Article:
ALBUQUERQUE, N.M. – A homeless camper killed by Albuquerque police — in a shooting that sparked a violent protest and a federal investigation — was shot in the back, had multiple emergency surgeries and then had his arm amputated before he died, an autopsy report released Thursday said.
James Boyd, 38, underwent multiple surgical procedures to control bleeding but died from three gunshot wounds, including one in the lower-left back, a day after the March 16 shooting, according to the New Mexico Office of the Medical Investigator report.
The report lists homicide as the manner of death.
Boyd, who suffered from schizophrenia and was reportedly camping illegally in the Sandia Mountain foothills, was shot by officers after a long standoff. A helmet-camera video of the shooting showed Boyd gathering his belongings before officers opened fire.
The footage sparked widespread calls for Albuquerque police reform and later a violent protest in the city that forced riot police to use tear gas to control demonstrators.
The FBI then said it would launch its own investigation into the shooting. The U.S. Justice Department followed with a scathing review of Albuquerque police's overall use of force and its practices on handling suspects suffering from mental illness.
Critics of the police said the Boyd shooting, and the more than three dozen since 2010, later pushed angry protesters to crowd a city council meeting earlier this month and forced councilors to flee before demonstrators took over city council chambers.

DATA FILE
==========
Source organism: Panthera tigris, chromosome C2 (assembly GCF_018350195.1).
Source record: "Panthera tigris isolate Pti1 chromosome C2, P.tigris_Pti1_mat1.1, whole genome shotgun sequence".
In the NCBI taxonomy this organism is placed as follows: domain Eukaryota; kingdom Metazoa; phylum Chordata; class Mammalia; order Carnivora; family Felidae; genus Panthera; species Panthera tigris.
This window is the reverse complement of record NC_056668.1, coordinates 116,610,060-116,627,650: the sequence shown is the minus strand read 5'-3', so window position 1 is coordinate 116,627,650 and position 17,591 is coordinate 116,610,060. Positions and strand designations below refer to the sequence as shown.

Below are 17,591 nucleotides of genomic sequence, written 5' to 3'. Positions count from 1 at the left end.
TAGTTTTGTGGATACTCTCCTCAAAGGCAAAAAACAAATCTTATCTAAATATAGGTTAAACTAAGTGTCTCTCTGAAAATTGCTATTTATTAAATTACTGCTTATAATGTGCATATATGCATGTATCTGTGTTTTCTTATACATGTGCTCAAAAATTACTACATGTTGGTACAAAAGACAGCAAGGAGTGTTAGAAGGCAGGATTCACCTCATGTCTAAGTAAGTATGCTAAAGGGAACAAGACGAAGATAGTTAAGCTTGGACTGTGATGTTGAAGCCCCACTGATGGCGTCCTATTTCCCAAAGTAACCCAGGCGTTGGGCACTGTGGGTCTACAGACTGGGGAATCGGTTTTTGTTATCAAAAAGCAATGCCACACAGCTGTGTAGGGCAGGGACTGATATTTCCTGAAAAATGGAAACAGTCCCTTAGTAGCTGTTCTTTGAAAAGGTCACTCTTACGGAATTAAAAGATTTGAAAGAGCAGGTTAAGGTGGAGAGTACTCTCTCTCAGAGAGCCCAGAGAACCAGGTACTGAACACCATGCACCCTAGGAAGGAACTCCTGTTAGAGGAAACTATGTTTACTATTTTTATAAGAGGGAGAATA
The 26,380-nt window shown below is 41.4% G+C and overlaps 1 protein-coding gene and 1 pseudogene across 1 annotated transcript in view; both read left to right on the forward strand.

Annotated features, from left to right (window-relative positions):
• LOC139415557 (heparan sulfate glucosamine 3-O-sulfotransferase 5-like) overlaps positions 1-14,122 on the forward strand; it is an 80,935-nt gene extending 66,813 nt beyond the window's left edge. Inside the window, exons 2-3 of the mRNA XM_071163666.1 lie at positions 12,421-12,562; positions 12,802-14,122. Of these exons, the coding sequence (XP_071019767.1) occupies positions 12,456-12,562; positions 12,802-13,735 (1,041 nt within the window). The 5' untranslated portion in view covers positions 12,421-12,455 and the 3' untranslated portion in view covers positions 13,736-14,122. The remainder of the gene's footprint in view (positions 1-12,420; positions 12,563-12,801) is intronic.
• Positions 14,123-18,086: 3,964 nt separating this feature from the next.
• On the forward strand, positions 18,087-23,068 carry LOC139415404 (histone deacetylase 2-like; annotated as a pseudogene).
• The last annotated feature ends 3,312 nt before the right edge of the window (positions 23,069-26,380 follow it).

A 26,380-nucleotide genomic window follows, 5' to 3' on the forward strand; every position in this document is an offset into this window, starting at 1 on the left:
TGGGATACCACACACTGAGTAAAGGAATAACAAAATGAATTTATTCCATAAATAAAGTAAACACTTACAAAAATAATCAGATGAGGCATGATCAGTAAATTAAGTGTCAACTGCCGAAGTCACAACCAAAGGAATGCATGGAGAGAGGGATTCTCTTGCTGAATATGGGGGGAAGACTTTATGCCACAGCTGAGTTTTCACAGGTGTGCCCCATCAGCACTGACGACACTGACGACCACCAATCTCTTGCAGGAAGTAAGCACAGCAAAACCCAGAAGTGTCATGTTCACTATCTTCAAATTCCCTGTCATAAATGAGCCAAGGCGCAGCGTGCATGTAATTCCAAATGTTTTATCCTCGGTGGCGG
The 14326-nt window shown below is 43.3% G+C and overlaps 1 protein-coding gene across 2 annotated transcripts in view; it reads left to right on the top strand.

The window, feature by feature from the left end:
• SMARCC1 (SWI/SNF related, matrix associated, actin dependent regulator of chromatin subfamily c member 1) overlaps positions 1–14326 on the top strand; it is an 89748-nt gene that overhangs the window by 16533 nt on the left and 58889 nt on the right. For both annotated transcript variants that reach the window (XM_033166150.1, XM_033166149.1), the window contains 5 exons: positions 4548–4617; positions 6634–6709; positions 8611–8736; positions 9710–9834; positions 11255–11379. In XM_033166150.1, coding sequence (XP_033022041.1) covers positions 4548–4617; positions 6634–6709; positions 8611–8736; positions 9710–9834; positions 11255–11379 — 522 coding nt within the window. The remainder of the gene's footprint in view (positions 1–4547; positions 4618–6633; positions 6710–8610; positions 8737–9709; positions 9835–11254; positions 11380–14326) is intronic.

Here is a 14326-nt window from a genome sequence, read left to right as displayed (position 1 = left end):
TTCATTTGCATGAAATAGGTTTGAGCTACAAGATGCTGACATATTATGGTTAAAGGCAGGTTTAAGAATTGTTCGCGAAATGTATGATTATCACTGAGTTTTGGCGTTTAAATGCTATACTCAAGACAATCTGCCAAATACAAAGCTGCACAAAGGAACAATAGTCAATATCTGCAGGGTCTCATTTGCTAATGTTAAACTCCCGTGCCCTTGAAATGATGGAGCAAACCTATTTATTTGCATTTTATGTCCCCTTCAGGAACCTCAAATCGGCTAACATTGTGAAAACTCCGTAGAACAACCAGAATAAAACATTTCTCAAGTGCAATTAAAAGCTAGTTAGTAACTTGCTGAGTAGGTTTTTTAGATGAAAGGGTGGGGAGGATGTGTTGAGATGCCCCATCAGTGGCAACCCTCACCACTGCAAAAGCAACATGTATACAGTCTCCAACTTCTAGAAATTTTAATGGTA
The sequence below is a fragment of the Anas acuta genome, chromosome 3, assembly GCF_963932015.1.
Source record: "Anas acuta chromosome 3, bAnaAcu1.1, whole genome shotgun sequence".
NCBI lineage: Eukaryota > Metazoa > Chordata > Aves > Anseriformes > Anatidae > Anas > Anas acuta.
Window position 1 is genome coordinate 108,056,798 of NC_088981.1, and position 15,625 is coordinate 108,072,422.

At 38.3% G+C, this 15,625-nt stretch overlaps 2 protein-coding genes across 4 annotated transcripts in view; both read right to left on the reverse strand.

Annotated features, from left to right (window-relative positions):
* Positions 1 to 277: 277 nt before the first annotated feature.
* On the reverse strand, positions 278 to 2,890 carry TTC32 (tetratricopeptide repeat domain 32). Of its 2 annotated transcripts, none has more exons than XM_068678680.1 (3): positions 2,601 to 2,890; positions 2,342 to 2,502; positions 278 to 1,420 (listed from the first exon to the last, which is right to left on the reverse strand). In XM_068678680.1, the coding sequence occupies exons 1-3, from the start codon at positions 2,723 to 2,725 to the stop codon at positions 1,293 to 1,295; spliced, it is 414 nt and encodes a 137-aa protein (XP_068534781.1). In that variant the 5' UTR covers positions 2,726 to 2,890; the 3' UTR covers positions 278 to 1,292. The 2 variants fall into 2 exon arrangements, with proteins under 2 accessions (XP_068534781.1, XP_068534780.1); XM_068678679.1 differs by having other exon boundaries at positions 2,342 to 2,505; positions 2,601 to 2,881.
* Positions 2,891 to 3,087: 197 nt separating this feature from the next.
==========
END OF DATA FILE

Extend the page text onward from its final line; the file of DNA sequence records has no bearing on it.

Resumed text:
The autopsy report said one gunshot wound entered Boyd's lower left back, which zipped through the lower abdomen and exited the left armpit before re-entering the upper left arm.
Another gunshot wound to his upper right arm required surgical amputation of the arm. A third gunshot wound was identified in the upper left arm, the report said.
Boyd died at the University of New Mexico Hospital.
Last week, Albuquerque police shot a third person since the Justice Department released its harsh review in April. It was agency's 40th police shooting since 2010.
The city of Albuquerque has entered negotiations with the Justice Department over reforms, but it could take months for the two sides to outline an agreement.
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